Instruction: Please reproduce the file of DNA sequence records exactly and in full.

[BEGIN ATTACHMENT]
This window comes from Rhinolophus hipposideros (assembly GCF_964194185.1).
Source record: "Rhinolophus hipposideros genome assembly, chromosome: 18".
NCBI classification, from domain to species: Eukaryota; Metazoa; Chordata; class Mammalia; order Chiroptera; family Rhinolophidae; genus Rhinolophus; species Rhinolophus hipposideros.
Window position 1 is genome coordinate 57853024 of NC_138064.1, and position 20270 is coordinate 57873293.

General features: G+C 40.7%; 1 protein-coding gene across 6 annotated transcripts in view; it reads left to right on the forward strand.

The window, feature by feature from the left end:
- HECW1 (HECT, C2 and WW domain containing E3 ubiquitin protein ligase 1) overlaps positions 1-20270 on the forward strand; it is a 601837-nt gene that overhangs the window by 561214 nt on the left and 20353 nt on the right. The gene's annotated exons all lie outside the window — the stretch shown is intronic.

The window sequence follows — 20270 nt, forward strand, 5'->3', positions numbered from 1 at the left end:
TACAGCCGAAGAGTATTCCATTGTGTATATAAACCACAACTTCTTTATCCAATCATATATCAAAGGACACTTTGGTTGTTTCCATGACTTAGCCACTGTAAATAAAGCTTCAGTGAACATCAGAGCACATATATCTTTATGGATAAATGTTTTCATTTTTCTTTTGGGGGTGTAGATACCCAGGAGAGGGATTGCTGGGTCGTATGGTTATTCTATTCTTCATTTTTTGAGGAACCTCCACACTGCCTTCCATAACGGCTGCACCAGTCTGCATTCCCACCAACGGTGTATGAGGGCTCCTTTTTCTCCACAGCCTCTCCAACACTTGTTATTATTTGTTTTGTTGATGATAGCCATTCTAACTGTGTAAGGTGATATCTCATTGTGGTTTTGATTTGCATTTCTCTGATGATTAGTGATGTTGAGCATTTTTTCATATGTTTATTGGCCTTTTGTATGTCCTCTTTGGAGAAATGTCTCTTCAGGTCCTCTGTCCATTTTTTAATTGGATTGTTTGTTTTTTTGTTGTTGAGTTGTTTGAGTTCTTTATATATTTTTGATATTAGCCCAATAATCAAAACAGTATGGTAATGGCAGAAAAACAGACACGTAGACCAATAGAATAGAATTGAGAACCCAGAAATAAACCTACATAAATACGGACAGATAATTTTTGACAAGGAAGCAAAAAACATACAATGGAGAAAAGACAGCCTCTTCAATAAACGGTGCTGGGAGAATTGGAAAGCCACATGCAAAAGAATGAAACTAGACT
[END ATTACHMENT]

This window comes from Rhinolophus hipposideros (assembly GCF_964194185.1).
Source record: "Rhinolophus hipposideros genome assembly, chromosome: 18".
NCBI classification, from domain to species: Eukaryota; Metazoa; Chordata; class Mammalia; order Chiroptera; family Rhinolophidae; genus Rhinolophus; species Rhinolophus hipposideros.
Window position 1 is genome coordinate 57853024 of NC_138064.1, and position 20270 is coordinate 57873293.

General features: G+C 40.7%; 1 protein-coding gene across 6 annotated transcripts in view; it reads left to right on the forward strand.

The window, feature by feature from the left end:
- HECW1 (HECT, C2 and WW domain containing E3 ubiquitin protein ligase 1) overlaps positions 1-20270 on the forward strand; it is a 601837-nt gene that overhangs the window by 561214 nt on the left and 20353 nt on the right. The gene's annotated exons all lie outside the window — the stretch shown is intronic.

The window sequence follows — 20270 nt, forward strand, 5'->3', positions numbered from 1 at the left end:
TACAGCCGAAGAGTATTCCATTGTGTATATAAACCACAACTTCTTTATCCAATCATATATCAAAGGACACTTTGGTTGTTTCCATGACTTAGCCACTGTAAATAAAGCTTCAGTGAACATCAGAGCACATATATCTTTATGGATAAATGTTTTCATTTTTCTTTTGGGGGTGTAGATACCCAGGAGAGGGATTGCTGGGTCGTATGGTTATTCTATTCTTCATTTTTTGAGGAACCTCCACACTGCCTTCCATAACGGCTGCACCAGTCTGCATTCCCACCAACGGTGTATGAGGGCTCCTTTTTCTCCACAGCCTCTCCAACACTTGTTATTATTTGTTTTGTTGATGATAGCCATTCTAACTGTGTAAGGTGATATCTCATTGTGGTTTTGATTTGCATTTCTCTGATGATTAGTGATGTTGAGCATTTTTTCATATGTTTATTGGCCTTTTGTATGTCCTCTTTGGAGAAATGTCTCTTCAGGTCCTCTGTCCATTTTTTAATTGGATTGTTTGTTTTTTTGTTGTTGAGTTGTTTGAGTTCTTTATATATTTTTGATATTAGCCCAATAATCAAAACAGTATGGTAATGGCAGAAAAACAGACACGTAGACCAATAGAATAGAATTGAGAACCCAGAAATAAACCTACATAAATACGGACAGATAATTTTTGACAAGGAAGCAAAAAACATACAATGGAGAAAAGACAGCCTCTTCAATAAACGGTGCTGGGAGAATTGGAAAGCCACATGCAAAAGAATGAAACTAGACT